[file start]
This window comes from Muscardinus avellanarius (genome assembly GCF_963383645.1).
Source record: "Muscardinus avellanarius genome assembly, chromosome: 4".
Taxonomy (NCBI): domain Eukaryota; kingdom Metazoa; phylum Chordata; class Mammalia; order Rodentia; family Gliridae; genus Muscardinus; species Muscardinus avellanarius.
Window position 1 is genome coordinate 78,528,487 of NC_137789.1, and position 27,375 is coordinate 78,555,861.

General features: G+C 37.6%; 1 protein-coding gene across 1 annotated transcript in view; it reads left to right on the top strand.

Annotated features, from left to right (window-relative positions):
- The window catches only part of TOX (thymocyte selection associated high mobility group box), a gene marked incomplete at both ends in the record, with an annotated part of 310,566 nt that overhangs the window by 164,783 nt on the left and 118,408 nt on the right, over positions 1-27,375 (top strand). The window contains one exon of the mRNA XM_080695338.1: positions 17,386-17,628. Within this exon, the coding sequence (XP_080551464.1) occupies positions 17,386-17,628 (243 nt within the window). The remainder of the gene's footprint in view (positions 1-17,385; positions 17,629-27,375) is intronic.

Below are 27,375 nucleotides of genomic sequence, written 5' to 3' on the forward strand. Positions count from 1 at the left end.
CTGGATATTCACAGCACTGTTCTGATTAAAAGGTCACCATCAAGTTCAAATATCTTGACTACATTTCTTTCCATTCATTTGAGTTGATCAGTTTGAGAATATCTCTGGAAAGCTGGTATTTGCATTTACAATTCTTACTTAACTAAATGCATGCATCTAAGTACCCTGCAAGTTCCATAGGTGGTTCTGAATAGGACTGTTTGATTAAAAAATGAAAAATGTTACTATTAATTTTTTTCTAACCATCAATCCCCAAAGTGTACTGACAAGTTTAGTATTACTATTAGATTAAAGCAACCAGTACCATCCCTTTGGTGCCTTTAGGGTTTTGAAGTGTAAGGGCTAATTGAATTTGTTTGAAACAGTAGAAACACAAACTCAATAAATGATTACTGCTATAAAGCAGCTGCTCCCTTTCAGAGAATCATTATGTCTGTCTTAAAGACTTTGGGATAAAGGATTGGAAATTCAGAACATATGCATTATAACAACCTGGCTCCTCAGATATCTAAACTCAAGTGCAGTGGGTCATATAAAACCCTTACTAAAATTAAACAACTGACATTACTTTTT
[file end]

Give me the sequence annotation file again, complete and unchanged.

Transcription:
This window comes from Muscardinus avellanarius (genome assembly GCF_963383645.1).
Source record: "Muscardinus avellanarius genome assembly, chromosome: 4".
Taxonomy (NCBI): domain Eukaryota; kingdom Metazoa; phylum Chordata; class Mammalia; order Rodentia; family Gliridae; genus Muscardinus; species Muscardinus avellanarius.
Window position 1 is genome coordinate 78,528,487 of NC_137789.1, and position 27,375 is coordinate 78,555,861.

General features: G+C 37.6%; 1 protein-coding gene across 1 annotated transcript in view; it reads left to right on the top strand.

Annotated features, from left to right (window-relative positions):
- The window catches only part of TOX (thymocyte selection associated high mobility group box), a gene marked incomplete at both ends in the record, with an annotated part of 310,566 nt that overhangs the window by 164,783 nt on the left and 118,408 nt on the right, over positions 1-27,375 (top strand). The window contains one exon of the mRNA XM_080695338.1: positions 17,386-17,628. Within this exon, the coding sequence (XP_080551464.1) occupies positions 17,386-17,628 (243 nt within the window). The remainder of the gene's footprint in view (positions 1-17,385; positions 17,629-27,375) is intronic.

Below are 27,375 nucleotides of genomic sequence, written 5' to 3' on the forward strand. Positions count from 1 at the left end.
CTGGATATTCACAGCACTGTTCTGATTAAAAGGTCACCATCAAGTTCAAATATCTTGACTACATTTCTTTCCATTCATTTGAGTTGATCAGTTTGAGAATATCTCTGGAAAGCTGGTATTTGCATTTACAATTCTTACTTAACTAAATGCATGCATCTAAGTACCCTGCAAGTTCCATAGGTGGTTCTGAATAGGACTGTTTGATTAAAAAATGAAAAATGTTACTATTAATTTTTTTCTAACCATCAATCCCCAAAGTGTACTGACAAGTTTAGTATTACTATTAGATTAAAGCAACCAGTACCATCCCTTTGGTGCCTTTAGGGTTTTGAAGTGTAAGGGCTAATTGAATTTGTTTGAAACAGTAGAAACACAAACTCAATAAATGATTACTGCTATAAAGCAGCTGCTCCCTTTCAGAGAATCATTATGTCTGTCTTAAAGACTTTGGGATAAAGGATTGGAAATTCAGAACATATGCATTATAACAACCTGGCTCCTCAGATATCTAAACTCAAGTGCAGTGGGTCATATAAAACCCTTACTAAAATTAAACAACTGACATTACTTTTT